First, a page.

freemen and friends of freedom and free
Territory, would unite and rally in the great!
struggle that is now before us. His devo
tion to our cause has been tested in Califor-
nia, and more specially since tho giant
crime ot tueago tlievopoalot tha DomjDinsj
and tho infamous attempts of tho Calhoun
Nullifiers and disunionists to force slavery
upon the Territory and people of Kansas.
His well known resolution, energy, iron will,
and great administrative talent havo been
displayed to tho admiration of tho world
in his perilous and daring exploration of
tue various routes over tno ttocky .Mountains
to tho Pacific, Every child in the land
has heard and read of his exploits, his dar
ing and his sufferings. Ho has for the last
fifteen years, in every place and circumstance,
demonstrated that ho has indomitable cner
gv, courage, resourscs, and administrative
talents of the hindiest order. Ho has more
of romance about his career than that of
any other live American. Ho has just tho
qualities that aro wanted for - tho present
cricis, aud tho American people, with a true
instinct, iu their present condition, have
turned to him, and have chosen him as their
leader. The selection is ono eminent
ly fit to bo made, and will bo hailed with
demonstrations of rejoicings all over the
land. Wc throw the flarr to the breeze
with tho name of FREMONT inscribed
thereon. It will be a tower of strength in
Ohio, and will bring to our standard a host
that will bear that flag to a victory which
will only bo equaled by our splendid tri
umphs of the last two years. O.S. Journal.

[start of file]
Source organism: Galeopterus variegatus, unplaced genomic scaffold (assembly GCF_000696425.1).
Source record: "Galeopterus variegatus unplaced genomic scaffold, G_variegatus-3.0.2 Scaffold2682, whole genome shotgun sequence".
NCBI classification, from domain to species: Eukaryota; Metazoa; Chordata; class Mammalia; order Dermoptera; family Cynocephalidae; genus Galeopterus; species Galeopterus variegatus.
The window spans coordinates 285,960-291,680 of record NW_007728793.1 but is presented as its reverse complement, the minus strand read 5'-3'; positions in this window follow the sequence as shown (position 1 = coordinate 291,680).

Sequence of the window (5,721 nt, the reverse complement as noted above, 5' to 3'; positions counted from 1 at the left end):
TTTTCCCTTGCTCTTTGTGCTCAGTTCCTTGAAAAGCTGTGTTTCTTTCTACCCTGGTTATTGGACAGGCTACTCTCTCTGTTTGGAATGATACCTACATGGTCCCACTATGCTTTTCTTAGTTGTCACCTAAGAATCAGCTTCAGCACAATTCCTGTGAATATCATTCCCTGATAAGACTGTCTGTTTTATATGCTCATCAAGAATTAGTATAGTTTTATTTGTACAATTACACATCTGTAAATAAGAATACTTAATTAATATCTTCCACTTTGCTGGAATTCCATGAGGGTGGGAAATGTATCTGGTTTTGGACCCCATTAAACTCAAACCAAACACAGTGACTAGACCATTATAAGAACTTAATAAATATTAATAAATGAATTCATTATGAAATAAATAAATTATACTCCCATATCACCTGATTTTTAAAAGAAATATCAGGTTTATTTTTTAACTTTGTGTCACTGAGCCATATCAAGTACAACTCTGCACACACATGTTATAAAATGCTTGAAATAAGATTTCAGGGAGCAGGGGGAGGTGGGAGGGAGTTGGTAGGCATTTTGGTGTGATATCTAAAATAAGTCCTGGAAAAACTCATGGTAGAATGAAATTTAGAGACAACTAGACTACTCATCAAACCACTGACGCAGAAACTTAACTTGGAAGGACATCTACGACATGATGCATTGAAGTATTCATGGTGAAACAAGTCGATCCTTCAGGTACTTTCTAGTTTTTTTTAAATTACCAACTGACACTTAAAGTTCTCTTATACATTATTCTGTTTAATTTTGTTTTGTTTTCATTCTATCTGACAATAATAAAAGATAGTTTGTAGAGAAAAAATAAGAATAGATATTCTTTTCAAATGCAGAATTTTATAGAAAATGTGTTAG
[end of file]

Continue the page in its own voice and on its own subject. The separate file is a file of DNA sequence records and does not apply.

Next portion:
The Next Vice President.
William L. Dayton was born in the coun
ty of Somerset, New Jersey, on tho 17th of
February, 1807. His ancestors moved to
New Jersey in 1725. On both tho father
and mother's s'de they bore honorable parts
in the revolutionary struggle. Ho gradua
ted at Nassau Hall iu the class of 1S25, and
was admitted to the bar in 1830. At tho
ago of 30 he was elected to the upper House
of the New Jersey Legislature, where he
distinguished himself by the introduction of
legal reforms which were of great value.
At tho close of the session ho was elected
to the Supremo Court of the State, and was
by much the youngest, yet ono of the most
eminent of tlio Judges on the bench. He
remained there for three years, when ho re
signed, and returned to tho practice of tho
In 1842, Senator Southard died, when
Gov. Pennington appointed Judgo Dayton
to fill the vacancy. Tho following winter
ho was elected to fill out the term. In 1 845
he was re-elected for tho full terra of six
years, he was only 35 years of ago when he
entered the Senate Chamber, and was the
youngest Senator. Ho took rank among
the ablest and souudest of that distinguished
lie was ever a Whig, and a sympathizer
with tho North in opposition to Slavery
extension. He often declared his belief
that Congyss had tho power to prohibit
Slavery iiShe Territories, and his opinion
that it should be exercised. In 1851 ho
was superceded by tho success of tho Loco-
foeo party of that Stato and for tho last five
years, lias been in private life.
Ho is now 49 years of age. Ho has the
talents and experience necessary to make
him an accomplished presiding officer of the
Senate of the United States. His location